What’s my current level of knowledge in the field?

If you are taking your first steps in the field with a basic knowledge of information security, a good option to start with is the SANS GISF certification, which doesn’t require previous (although recommended) security experience and consists of a 150-question, 4 hours examination. The GISF in my opinion is one of the best certifications for newcomers, since you’ll not learn “HOW” to create a firewall rule, but “WHY” instead. Every Security professional, regardless of whether Technical or Management focused, should have intrinsic understanding of why information needs to be protected.

On the other hand if you’re a seasoned Information Security professional, I recommend you to sit for a Certified Information Systems Security Professional (CISSP) exam. To become a CISSP you are required to have a minimum of five years of direct full-time security professional work experience in two or more of the ten domains of the (ISC)2® CISSP CBK®, or four years of direct full-time security professional work experience in two or more of the ten domains of the CISSP CBK with a college degree. Alternatively there is a one-year waiver of the professional experience requirement for holding an additional credential on the (ISC)2-approved list. Let me stress out something here: DO NOT START YOUR INFORMATION SECURITY BY PURSUING/ACHIEVING CISSP. If you want to become a successful professional, do it right: get yourself some entry level certifications, land a security job, get experienced, and only after go for CISSP.

For the technical professionals out there, most of the domains have specific certifications to be achieved, always starting from a basic, introductory level to more complex topics. The higher you go, the more prestigious your career becomes. Needless to say that memorizing questions for the certification exam doesn’t bring any value to your career. A certification should be seen as a mean, not as an end.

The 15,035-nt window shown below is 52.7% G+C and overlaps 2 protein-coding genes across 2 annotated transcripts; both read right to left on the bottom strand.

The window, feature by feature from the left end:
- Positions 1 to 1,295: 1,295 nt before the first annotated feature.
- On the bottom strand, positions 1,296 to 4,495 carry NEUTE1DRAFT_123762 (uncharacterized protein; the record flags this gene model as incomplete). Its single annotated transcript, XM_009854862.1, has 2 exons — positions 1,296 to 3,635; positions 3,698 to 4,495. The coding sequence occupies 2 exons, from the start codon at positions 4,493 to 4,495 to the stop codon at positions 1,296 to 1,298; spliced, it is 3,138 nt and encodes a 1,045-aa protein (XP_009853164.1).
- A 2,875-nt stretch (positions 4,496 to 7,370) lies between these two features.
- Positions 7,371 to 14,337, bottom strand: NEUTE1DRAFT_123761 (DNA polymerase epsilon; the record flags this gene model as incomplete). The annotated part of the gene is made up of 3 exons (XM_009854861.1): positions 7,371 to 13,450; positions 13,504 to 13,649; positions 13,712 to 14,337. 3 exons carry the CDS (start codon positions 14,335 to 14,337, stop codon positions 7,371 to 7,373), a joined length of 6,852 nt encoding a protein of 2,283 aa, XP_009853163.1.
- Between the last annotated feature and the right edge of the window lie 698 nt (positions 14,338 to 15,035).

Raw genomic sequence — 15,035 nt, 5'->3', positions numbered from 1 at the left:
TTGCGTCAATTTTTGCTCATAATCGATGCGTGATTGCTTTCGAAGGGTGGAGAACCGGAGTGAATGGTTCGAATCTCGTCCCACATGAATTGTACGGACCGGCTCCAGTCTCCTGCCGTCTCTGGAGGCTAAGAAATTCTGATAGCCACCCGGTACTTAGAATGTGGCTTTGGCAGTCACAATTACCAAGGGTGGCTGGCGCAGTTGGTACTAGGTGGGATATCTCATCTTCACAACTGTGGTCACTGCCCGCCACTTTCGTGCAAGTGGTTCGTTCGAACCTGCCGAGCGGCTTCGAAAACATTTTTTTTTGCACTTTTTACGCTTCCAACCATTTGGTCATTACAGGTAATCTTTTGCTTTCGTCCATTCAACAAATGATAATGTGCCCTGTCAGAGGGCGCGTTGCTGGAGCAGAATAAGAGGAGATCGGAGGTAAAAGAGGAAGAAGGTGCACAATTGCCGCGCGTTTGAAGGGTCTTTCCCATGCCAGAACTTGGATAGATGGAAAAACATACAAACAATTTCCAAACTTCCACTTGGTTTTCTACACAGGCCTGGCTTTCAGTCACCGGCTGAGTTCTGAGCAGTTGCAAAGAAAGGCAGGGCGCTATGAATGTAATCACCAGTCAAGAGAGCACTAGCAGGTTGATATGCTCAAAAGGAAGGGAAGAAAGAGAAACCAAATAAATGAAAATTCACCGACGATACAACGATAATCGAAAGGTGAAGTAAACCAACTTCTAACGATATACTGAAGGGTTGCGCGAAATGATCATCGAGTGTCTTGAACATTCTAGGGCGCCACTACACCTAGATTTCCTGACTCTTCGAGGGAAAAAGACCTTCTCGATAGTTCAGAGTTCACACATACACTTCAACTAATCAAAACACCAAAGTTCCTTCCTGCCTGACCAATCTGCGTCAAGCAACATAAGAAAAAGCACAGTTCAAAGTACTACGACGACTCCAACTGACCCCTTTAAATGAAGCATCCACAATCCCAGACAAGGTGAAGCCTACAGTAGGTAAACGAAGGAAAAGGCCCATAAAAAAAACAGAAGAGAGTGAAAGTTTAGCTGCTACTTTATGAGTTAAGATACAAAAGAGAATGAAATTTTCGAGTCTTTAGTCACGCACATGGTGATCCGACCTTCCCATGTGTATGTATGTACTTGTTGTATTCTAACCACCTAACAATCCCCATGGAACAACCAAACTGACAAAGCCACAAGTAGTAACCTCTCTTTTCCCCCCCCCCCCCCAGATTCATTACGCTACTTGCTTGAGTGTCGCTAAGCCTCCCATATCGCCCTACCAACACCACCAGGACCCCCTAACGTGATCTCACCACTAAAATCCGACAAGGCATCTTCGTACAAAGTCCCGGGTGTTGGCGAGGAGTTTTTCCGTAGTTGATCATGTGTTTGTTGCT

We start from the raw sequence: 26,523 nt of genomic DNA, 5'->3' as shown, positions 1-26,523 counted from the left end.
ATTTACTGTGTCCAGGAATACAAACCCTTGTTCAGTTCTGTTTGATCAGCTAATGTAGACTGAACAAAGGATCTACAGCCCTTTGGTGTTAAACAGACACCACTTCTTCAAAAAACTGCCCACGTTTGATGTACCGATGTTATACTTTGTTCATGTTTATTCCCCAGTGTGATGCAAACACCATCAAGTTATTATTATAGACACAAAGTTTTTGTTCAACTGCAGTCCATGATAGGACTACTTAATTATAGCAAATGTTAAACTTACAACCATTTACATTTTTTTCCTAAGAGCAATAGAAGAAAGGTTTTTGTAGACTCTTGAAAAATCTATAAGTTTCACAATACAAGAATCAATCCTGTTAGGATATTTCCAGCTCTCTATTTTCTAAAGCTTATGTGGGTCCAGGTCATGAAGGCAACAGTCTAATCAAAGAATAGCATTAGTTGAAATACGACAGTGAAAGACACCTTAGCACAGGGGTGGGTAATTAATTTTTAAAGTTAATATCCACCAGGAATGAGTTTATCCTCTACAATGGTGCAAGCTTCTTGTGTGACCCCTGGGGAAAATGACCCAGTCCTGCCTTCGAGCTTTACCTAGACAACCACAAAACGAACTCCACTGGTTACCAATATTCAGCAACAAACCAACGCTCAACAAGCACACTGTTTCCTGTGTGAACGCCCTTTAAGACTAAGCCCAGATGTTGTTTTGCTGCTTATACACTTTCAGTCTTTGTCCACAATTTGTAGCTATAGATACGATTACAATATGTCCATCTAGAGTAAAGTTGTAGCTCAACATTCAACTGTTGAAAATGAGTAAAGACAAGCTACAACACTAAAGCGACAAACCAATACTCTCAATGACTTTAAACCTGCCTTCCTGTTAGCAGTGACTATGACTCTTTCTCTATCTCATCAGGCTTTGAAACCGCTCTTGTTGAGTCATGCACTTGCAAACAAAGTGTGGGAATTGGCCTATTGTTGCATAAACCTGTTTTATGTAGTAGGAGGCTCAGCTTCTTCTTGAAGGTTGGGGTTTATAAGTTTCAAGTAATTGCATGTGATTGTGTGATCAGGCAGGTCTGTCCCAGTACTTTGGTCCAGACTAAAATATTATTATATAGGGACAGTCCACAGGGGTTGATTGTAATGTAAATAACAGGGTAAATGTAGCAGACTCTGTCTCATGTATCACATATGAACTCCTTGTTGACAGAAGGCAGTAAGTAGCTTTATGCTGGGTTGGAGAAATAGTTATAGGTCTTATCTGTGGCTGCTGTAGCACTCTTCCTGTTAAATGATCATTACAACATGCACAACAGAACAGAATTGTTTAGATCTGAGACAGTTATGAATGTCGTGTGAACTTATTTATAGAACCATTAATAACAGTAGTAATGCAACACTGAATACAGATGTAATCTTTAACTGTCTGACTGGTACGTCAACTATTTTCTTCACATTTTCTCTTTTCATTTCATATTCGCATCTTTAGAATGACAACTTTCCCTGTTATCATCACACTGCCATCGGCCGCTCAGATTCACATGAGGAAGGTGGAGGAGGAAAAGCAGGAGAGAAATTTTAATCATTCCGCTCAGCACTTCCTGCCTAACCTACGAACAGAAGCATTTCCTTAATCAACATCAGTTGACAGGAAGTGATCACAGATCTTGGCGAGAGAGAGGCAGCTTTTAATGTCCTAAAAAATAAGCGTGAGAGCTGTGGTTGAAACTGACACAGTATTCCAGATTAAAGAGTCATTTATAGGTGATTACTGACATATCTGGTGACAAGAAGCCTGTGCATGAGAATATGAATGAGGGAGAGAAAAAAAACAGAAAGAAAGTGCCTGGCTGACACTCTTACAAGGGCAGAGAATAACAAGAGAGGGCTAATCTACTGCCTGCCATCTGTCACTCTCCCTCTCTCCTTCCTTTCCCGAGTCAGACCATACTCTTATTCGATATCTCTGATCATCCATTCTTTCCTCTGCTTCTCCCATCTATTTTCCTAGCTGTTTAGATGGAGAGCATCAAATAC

Do I hold any other certification?

Since every career path is different, let me give you how I have chosen to build up my own:

When I was non-certified technical professional working in operations, I analyzed my career at that very moment, and chose the certification which I could ripe the benefits as early as possible. Achieving vendor-specific certifications rewarded me with salary raises every time I added an acronym to my signature. That’s a fact: being certified gives you a stronger position to bargain for better conditions with your current employee, and also demonstrates your commitment to your career. As for which one to run for, I can’t give you precise directions since there are many specializations in the Infosec field, but you might be able to figure out the best one for you without much effort. Some options would be CCSA, SSCP, Security+, GISF, GSEC, and so on.

PS: I know some certifications I’ve mentioned here are not vendor-specific. They are listed here due to their entry-level nature instead.